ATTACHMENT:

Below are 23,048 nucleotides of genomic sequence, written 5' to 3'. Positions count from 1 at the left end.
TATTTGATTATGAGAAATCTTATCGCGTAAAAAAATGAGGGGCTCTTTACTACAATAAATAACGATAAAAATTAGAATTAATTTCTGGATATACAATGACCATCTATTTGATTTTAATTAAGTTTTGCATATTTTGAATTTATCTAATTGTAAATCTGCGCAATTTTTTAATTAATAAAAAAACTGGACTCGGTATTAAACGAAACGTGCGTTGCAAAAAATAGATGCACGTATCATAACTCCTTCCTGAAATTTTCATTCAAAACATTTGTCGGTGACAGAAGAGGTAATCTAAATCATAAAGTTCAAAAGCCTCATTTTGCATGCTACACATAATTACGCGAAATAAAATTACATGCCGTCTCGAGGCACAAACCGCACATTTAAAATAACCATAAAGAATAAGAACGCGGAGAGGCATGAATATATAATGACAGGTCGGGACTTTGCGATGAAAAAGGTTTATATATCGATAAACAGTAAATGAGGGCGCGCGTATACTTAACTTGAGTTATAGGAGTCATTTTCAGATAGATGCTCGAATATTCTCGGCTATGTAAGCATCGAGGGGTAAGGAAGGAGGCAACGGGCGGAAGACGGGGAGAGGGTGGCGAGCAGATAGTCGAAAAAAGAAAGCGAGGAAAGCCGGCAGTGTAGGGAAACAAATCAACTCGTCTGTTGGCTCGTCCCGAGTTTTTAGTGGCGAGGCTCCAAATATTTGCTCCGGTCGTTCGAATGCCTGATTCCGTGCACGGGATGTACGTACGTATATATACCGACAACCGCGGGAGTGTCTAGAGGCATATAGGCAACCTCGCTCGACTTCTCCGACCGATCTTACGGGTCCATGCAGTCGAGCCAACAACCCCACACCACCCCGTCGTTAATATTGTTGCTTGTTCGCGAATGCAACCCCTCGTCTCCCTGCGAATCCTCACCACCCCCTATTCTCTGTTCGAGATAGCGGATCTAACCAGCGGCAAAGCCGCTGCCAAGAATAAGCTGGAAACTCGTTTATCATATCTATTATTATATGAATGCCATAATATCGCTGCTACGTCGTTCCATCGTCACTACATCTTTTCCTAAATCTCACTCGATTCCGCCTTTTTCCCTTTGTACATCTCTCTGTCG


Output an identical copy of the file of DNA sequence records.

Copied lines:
Below are 23,048 nucleotides of genomic sequence, written 5' to 3'. Positions count from 1 at the left end.
TATTTGATTATGAGAAATCTTATCGCGTAAAAAAATGAGGGGCTCTTTACTACAATAAATAACGATAAAAATTAGAATTAATTTCTGGATATACAATGACCATCTATTTGATTTTAATTAAGTTTTGCATATTTTGAATTTATCTAATTGTAAATCTGCGCAATTTTTTAATTAATAAAAAAACTGGACTCGGTATTAAACGAAACGTGCGTTGCAAAAAATAGATGCACGTATCATAACTCCTTCCTGAAATTTTCATTCAAAACATTTGTCGGTGACAGAAGAGGTAATCTAAATCATAAAGTTCAAAAGCCTCATTTTGCATGCTACACATAATTACGCGAAATAAAATTACATGCCGTCTCGAGGCACAAACCGCACATTTAAAATAACCATAAAGAATAAGAACGCGGAGAGGCATGAATATATAATGACAGGTCGGGACTTTGCGATGAAAAAGGTTTATATATCGATAAACAGTAAATGAGGGCGCGCGTATACTTAACTTGAGTTATAGGAGTCATTTTCAGATAGATGCTCGAATATTCTCGGCTATGTAAGCATCGAGGGGTAAGGAAGGAGGCAACGGGCGGAAGACGGGGAGAGGGTGGCGAGCAGATAGTCGAAAAAAGAAAGCGAGGAAAGCCGGCAGTGTAGGGAAACAAATCAACTCGTCTGTTGGCTCGTCCCGAGTTTTTAGTGGCGAGGCTCCAAATATTTGCTCCGGTCGTTCGAATGCCTGATTCCGTGCACGGGATGTACGTACGTATATATACCGACAACCGCGGGAGTGTCTAGAGGCATATAGGCAACCTCGCTCGACTTCTCCGACCGATCTTACGGGTCCATGCAGTCGAGCCAACAACCCCACACCACCCCGTCGTTAATATTGTTGCTTGTTCGCGAATGCAACCCCTCGTCTCCCTGCGAATCCTCACCACCCCCTATTCTCTGTTCGAGATAGCGGATCTAACCAGCGGCAAAGCCGCTGCCAAGAATAAGCTGGAAACTCGTTTATCATATCTATTATTATATGAATGCCATAATATCGCTGCTACGTCGTTCCATCGTCACTACATCTTTTCCTAAATCTCACTCGATTCCGCCTTTTTCCCTTTGTACATCTCTCTGTCG